Oregon State University

College of Earth, Ocean, and Atmospheric Sciences

CEOAS Publishing and Outreach

May 17, 2012

Faculty publishing and outreach is part of the work of a faculty member. This might include publishing an article in a peer-reviewed journal, presenting at a scientific conference, giving a radio interview, speaking to a classroom or the public, creating educational materials, briefing US or state legislators, developing a web site, or participating in a documentary.

In 2011, CEOAS researchers published over 160 articles in a wide range of peer-reviewed journals. Articles look at aspects of topics such as present-day climate simulation, global ocean circulation, storm surge magnitude and frequency, geospatial information, stream nutrient uptake, ice clouds, microbial distribution in sediments, ice shelf collapse, vulnerability of water supply, marine reserve networks, arc volcanoes, ocean acidification, jellyfish distribution, permafrost, Western climate change, paleomagnetism near the North Magnetic Pole, seismicity at the Cascadia plate boundary, and many more.

Outreach encompasses a wide range of possible activities to take research science out into the world. For example, outreach might be to the following audiences.

Elementary Schools. Outreach for this age group might mean designing an interactive presentation and exercise for a class, speaking at a school assembly on bottled water and the environment, giving a tour of the mineral collection to school groups, or donating a geological tour of Mount Hood for a school fundraising auction.

Middle and High Schools. Many CEOAS faculty, graduate students, and staff participate with the annual Salmon Bowl for high-school students; other grad students and faculty assist with SMILE high school challenge programs. Individual faculty may develop lessons or activities, give tours of the OSU Marine Geology Repository, or present science concepts to a class or larger group.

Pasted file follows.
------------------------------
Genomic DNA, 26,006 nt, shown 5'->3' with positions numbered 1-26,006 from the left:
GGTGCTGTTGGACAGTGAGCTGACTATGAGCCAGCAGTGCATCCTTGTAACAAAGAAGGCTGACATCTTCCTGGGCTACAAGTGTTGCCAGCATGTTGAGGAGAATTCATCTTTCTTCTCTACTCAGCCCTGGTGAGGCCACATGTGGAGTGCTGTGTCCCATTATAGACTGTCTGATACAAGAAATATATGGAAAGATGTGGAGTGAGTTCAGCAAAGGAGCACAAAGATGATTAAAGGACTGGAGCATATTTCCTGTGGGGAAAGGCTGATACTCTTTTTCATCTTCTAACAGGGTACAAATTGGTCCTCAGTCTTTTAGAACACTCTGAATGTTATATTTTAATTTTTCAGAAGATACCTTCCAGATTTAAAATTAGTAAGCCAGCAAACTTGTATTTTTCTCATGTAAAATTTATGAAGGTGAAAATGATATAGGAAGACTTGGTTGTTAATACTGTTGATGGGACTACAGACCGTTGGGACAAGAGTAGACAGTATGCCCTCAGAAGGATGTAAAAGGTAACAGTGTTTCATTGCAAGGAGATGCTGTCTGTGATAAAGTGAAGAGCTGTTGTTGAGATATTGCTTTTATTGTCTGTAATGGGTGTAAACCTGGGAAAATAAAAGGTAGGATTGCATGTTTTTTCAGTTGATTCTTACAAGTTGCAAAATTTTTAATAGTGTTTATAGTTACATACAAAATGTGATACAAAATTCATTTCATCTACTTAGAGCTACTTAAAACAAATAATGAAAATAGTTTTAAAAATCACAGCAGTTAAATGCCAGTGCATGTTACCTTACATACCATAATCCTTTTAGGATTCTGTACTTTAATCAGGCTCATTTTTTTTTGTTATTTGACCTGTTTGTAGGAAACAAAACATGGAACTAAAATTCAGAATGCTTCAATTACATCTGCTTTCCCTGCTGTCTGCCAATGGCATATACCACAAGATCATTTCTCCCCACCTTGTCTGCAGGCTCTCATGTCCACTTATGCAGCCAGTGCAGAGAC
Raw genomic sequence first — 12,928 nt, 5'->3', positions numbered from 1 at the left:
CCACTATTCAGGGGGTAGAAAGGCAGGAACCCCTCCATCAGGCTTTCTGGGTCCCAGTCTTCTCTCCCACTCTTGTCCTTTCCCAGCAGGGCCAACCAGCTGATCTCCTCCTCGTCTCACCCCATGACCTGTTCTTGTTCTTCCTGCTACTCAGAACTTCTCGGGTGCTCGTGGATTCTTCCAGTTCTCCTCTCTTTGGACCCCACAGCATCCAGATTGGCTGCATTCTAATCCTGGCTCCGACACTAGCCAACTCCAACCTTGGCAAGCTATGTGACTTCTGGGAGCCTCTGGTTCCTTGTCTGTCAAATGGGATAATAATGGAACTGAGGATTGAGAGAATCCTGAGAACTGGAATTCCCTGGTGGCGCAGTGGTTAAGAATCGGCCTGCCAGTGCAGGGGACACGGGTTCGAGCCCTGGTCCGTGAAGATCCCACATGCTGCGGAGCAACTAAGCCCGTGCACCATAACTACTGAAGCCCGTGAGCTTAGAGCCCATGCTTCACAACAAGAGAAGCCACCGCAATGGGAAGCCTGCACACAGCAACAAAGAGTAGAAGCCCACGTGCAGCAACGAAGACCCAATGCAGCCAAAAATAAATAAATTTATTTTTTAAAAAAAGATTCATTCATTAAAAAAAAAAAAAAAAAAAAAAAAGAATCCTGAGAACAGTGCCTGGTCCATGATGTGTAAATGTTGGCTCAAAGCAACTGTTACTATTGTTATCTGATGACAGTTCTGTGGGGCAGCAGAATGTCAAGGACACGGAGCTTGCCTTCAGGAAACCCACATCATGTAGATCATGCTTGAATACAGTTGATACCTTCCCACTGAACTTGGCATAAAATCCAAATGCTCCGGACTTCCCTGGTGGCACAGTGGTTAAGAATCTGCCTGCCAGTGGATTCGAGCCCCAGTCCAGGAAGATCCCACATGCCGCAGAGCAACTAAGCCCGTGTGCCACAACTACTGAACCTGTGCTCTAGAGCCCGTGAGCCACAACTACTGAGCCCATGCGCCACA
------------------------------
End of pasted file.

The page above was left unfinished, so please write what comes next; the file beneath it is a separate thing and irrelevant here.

Community Groups. Presentations or workshops might be held in conjunction with a Rotary Club or City Club meeting, environmental film festival, museum opening, or other event. For example, Kelly Benoit-Bird spoke at the public symposium, Song for the Blue Ocean. Christoph Thomas presented "Climate Change 101" as an opening lecture or keynote for a range of environmental stewardship programs in Eugene, Portland, Newport, and Corvallis.

Professional Workshops. Scientists regularly share results with peers in their specialty, e.g., through journal articles and conferences. Faculty and students also present findings and discuss topics with professionals from other disciplines, such as when Roy Haggerty met with CH2M Hill engineers and geologists to discuss numerical modeling of solute transport in groundwater contaminants.

Assistant Professor Christoph Thomas

General Public. Faculty engage the public directly through open talks, websites, and other platforms. For example, Kathie Dello spoke in venues across the state on the Oregon Climate Assessment Report and other topics. Shanaka de Silva created the outreach site, Volcano World. Mike Kosro published daily maps of ocean surface currents to the web, of interest to fishers, boaters, and others.

Mixed Audiences. Oftentimes, a self-selected audience of interested parties will span a range of backgrounds, such as the audience for George Waldbusser's invited talk at the Heceta Head Coastal Conference, which included the general public, coastal resource stakeholders, marine science graduate students from various institutions, and other scientists.

Media. Faculty are called upon by the media to explain their science. For example, Andreas Schmittner gave interviews to 18 outlets—from Der Tagesspiegel in Berlin to USA Today—after his November study in the journal Science suggested that the global climate may be less sensitive to carbon dioxide fluctuations than predicted by the most extreme projections. Faculty also regularly work with Oregon State University news writers to present their findings to the public, such as Angelicque White's press release about the nature of plastic debris in the surface ocean for a general audience.


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